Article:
Inspection vs. AppraisalPosted on May 21, 2021
When you are getting ready to buy or sell a home, inspections and appraisals are just part of the process. Many people think that appraisals and inspections are essentially the same thing, but there are some key differences.
What is an Appraisal?
If you’ve ever watched “Antiques Roadshow”, then you’re probably familiar with the concept of an appraisal on personal property. A real estate appraisal is very similar. Each property is unique, and the appraiser will rely on their general expertise and specific research to arrive at an opinion of value.
Paid for by the buyer, and ordered by their lender, the appraisal provides valuable information for both the buyer and seller. But the appraiser’s primary function is actually to protect the lender. Lenders don’t want to own overpriced property. That’s why the appraisal takes place before final approval of the buyer’s loan.
Appraisers use a variety of factors to arrive at their decision of a property’s value. They weigh many factors, such as the size, condition, and location of the home, proximity to desirable facilities like schools, the size of the lot, and recent sales prices of comparable properties, among other factors. Appraisers aren’t interested so much in whether or not the house is clean but they do take note of signs of neglect, such as chipped paint, cracked walls, broken windows, torn carpets, damaged or missing flooring, and inoperable appliances.
If the appraisal comes back lower than the purchase price, it’s not necessarily a dead deal. The seller can agree to reduce the purchase price. The buyer can make a larger down payment. Or, if it’s a question of repairs, a separate escrow account can be set up to fund those repairs.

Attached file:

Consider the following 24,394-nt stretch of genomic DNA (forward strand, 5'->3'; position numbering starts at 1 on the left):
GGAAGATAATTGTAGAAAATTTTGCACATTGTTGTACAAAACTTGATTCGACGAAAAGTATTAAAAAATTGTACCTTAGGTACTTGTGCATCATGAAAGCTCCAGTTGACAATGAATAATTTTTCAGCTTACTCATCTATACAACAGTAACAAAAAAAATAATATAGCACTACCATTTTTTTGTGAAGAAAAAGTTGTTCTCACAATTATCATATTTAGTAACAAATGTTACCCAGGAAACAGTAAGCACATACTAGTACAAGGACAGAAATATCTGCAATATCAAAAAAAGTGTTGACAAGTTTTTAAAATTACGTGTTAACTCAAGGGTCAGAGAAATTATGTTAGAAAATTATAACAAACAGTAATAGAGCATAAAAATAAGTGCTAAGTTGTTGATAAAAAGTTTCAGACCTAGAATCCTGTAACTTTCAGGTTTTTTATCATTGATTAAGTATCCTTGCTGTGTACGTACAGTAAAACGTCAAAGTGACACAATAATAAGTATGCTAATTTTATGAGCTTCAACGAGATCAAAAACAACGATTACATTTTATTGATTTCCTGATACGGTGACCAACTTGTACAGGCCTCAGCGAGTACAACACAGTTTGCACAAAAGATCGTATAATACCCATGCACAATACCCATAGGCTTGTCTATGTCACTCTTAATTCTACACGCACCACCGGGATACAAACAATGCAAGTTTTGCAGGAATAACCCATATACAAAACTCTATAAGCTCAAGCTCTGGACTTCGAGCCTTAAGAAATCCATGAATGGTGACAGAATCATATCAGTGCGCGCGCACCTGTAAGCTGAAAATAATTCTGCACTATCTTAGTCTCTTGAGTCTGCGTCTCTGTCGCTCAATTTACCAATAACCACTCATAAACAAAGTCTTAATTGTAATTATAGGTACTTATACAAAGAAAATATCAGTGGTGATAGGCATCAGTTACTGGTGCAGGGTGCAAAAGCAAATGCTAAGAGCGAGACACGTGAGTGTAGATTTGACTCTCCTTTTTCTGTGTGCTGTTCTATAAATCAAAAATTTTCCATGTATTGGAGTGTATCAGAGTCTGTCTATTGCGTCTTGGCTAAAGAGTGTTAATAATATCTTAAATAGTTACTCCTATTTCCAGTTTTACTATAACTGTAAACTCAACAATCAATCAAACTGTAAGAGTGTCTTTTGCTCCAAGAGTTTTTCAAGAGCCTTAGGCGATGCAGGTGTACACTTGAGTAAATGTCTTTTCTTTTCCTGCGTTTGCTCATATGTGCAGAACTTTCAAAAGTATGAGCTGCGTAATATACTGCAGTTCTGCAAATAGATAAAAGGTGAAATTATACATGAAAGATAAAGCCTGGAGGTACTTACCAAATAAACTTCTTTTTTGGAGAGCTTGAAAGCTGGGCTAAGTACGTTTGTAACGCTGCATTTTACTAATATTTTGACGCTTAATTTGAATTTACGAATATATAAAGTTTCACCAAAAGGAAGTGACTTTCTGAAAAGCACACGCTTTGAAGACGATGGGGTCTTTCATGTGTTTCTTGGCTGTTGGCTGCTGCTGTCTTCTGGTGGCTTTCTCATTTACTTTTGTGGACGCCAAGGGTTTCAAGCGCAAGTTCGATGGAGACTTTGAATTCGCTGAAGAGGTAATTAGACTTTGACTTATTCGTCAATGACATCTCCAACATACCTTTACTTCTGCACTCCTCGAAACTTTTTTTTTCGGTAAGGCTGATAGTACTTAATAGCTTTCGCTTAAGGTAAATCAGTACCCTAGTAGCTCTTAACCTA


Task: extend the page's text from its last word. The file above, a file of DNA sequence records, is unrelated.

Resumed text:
What’s the Difference Between an Appraisal and an Inspection?
An appraisal isn’t a substitute for a professional home inspection. While the appraiser is concerned with the property’s value for the sake of the lender, the inspection focuses on the property itself, and is there to protect the buyer. An inspection report can help educate the buyer about the condition of the home and its major components, like the foundation, HVAC, roof, plumbing, electrical systems, and appliances. A professional inspector can shed some light on the home’s condition by pointing out both existing and potential future problems. The buyers can then ask the seller to make any problematic repairs before closing. Or, they could ask the seller to lower the contract price in anticipation of having to pay for the repairs after the sale is finalized.
Perhaps most importantly, if the inspection period hasn't ended yet, the buyer can choose to back out of the contract if the inspection report reveals unforeseen problems that are literal deal-breakers.
So, while the two concepts share some similarities, they both serve individual, unique purposes in the home-buying process. We know the home-buying journey can be confusing, but we’re here to help! Reach out to Team Lassen with any of your home-buying questions and we’ll be happy to answer!